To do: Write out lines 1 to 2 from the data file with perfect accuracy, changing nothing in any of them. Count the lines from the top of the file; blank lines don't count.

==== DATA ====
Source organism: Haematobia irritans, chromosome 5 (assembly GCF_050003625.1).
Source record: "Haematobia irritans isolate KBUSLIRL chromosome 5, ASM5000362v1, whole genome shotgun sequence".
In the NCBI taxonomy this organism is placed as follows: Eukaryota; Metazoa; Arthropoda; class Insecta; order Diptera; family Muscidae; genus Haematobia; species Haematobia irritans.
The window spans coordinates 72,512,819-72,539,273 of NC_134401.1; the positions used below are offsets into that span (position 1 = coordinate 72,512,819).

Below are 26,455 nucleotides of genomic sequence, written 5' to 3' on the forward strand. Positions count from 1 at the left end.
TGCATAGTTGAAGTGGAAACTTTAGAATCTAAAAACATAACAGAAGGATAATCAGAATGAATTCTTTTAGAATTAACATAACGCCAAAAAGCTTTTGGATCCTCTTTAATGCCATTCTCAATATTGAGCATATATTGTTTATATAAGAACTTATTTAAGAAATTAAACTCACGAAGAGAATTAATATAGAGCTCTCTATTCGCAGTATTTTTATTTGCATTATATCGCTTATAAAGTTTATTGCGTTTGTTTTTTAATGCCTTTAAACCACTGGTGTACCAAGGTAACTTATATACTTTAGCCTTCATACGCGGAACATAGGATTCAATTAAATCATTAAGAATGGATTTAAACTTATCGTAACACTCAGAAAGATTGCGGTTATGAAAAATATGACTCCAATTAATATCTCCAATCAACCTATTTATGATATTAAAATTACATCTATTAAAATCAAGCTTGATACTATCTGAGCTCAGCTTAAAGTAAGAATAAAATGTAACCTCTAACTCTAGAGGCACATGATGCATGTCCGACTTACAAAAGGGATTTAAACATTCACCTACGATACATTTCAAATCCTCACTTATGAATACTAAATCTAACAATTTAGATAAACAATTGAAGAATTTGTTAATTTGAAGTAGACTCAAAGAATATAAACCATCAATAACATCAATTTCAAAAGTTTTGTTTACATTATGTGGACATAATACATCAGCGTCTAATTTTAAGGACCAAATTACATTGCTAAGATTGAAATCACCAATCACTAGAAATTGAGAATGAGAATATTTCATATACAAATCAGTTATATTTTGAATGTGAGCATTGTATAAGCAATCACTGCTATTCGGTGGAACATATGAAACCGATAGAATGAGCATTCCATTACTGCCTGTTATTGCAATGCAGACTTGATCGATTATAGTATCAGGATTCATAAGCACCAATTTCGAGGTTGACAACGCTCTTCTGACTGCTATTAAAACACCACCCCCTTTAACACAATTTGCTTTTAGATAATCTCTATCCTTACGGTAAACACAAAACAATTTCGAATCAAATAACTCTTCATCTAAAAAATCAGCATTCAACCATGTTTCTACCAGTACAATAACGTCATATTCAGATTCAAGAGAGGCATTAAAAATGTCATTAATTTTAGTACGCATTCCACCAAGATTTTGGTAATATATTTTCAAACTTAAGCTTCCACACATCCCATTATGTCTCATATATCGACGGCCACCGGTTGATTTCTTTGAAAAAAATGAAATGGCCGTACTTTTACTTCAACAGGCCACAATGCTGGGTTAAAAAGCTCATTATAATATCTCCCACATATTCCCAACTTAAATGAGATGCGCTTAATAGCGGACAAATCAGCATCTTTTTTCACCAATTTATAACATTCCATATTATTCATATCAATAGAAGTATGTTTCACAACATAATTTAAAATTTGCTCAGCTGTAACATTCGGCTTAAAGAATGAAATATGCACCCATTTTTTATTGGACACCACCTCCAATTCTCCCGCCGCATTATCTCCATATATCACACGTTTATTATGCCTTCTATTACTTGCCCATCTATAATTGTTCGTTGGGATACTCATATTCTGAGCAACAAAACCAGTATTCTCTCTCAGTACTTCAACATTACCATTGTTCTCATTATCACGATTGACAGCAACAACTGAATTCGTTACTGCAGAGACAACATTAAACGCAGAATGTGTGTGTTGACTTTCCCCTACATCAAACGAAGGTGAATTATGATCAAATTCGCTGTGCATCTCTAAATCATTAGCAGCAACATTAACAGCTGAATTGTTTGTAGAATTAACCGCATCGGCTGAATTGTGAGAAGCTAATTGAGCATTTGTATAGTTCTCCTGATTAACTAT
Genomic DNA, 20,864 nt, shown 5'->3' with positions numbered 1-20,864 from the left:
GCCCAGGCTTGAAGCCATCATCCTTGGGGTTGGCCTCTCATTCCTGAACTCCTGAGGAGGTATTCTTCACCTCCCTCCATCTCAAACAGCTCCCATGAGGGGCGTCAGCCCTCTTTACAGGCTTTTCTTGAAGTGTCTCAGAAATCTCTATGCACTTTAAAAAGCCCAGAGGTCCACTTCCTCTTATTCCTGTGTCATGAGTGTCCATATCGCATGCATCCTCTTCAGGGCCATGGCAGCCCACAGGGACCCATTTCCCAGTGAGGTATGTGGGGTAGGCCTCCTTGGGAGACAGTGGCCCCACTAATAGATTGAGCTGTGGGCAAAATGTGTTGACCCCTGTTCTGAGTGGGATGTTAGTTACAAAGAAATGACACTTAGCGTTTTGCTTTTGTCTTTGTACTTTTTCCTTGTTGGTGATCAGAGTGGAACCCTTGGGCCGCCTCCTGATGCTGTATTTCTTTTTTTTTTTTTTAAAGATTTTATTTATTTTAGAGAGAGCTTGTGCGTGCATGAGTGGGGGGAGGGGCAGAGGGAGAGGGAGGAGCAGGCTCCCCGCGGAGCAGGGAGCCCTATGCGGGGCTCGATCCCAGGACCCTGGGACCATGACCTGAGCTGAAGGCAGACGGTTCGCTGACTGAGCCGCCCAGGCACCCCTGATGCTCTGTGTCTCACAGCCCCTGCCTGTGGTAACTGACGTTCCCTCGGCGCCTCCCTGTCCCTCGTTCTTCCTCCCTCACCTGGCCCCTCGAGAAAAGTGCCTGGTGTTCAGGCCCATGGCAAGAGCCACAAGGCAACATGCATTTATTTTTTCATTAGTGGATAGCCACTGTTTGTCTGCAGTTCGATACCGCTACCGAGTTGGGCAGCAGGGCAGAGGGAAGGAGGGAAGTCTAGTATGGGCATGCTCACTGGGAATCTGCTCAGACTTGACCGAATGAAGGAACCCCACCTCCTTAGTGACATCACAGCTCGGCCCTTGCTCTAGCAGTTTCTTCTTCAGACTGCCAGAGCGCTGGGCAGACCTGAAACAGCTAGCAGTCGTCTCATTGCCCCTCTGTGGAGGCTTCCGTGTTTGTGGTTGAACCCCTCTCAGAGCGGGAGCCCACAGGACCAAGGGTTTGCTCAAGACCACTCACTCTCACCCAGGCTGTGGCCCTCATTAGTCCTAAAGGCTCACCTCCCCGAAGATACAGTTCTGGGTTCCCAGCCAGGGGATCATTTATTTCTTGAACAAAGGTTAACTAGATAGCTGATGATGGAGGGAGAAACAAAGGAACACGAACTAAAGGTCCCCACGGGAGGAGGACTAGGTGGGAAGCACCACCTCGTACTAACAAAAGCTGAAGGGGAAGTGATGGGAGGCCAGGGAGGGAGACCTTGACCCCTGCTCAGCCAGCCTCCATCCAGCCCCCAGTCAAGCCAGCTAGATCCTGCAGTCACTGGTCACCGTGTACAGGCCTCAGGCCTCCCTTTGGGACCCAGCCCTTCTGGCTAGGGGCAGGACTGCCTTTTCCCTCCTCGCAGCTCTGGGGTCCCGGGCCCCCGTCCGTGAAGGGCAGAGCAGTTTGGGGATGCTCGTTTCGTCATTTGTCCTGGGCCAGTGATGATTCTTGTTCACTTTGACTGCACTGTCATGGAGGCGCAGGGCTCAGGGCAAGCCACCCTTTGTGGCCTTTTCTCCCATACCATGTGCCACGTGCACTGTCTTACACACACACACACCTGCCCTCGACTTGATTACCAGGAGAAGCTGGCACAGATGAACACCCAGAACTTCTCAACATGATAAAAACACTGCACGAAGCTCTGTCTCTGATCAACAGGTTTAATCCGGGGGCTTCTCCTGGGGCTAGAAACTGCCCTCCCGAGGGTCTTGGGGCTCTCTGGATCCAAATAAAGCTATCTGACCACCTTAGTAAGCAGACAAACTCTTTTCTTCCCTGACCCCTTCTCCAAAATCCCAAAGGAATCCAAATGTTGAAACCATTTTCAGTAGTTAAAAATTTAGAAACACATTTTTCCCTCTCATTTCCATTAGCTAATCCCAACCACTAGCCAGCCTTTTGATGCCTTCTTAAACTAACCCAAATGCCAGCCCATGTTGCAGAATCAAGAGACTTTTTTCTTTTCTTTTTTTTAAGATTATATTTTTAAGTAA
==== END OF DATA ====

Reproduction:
Source organism: Haematobia irritans, chromosome 5 (assembly GCF_050003625.1).
Source record: "Haematobia irritans isolate KBUSLIRL chromosome 5, ASM5000362v1, whole genome shotgun sequence".